I say this so many times when I do portfolio review. I say, "What do you do?" They look at me funny, so I say, "Clearly you're not drawing 'Spider-Man' right now, so what's your day job?" They say, "I work at a Kinko's" or as an art director. I say, if you really want to make this jump, you're going to have to make this jump of being the starving artist. If you're spending 8-10 hours a day working at Kinko's, then you're not spending 12 hours a day being an artist. You physically can't. I use the "don't dream it, be it" routine from "Rocky Horror." You just have to - if you remember that scene -- jump into the pool without seeing that pool.
MDT: You realize you're using a "Rocky Horror" Picture Show analogy…?
BS: It's true, you have to believe that there is something there that will cushion your fall. You have to believe in yourself that you will... Whenever you go, all you have is yourself and that is all you need as long as you believe in yourself and make the best of wherever you are. Really then, wherever you are doesn't matter. When Oni came together, there was no conversation with anybody that I had worked at Dark Horse. Like "Wink, wink, don't worry, when you leave, I'll be there for you." There was a decision that Joe and I made. We made that decision. Either people called and said we're there for you or we called them and said, would you be there for us? In the case of Frank, he was remarkable. He was there in a heartbeat. That was the only fair way and honest way to move. He sat there quietly and said "You have to make up your mind. I can't tell you whether I'll be there, but you have to live your life. You have to move first." I couldn't ask for a better friend and professional relationship.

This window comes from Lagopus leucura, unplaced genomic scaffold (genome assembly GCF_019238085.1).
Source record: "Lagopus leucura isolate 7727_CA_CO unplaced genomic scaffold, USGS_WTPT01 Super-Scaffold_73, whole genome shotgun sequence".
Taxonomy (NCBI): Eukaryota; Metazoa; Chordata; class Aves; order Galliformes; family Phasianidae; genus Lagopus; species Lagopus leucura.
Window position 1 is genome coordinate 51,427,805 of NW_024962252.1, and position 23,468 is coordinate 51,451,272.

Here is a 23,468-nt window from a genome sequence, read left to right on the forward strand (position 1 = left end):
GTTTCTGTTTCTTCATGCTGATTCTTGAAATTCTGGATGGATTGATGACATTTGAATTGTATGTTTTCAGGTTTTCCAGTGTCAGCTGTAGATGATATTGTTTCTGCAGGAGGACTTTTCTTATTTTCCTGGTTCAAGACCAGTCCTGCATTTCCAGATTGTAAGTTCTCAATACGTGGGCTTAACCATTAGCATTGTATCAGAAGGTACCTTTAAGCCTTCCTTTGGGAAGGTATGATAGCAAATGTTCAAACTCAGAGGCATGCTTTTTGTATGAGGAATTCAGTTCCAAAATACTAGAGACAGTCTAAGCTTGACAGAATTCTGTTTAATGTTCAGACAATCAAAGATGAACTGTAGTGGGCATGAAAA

MDT: What the initial mission statement for Oni?
BS: I've known Joe since he was a young kid, 15. He walked to the Comico table or early Dark Horse and said, "Are you Matt Wagner?" I said, "No, that's him." My work relationships at DC have worked so well, all those years, [because] after you get to know each other, you realize you share so many of the same abilities of how to work with people and interact and how to respect people and the artwork. When we started up, we agreed on so many things. This is the place where we want to put out really well written, beautifully illustrated stories that push the boundaries. Kevin Smith was a part of that. All the people we were working with.
…I met Scott Morse in WonderCon, 91 or 92. Once again, he was just a little kid. I was in marketing and I said, "I can't hire you, but you should be drawing 'Star Wars.'" Sure enough, he just did a "Star Wars" story. We just wanted to put out really good comics for people who love the medium. Fertile ground for not being messed around with and without a Comics Code to constrain them. Have a good go at it.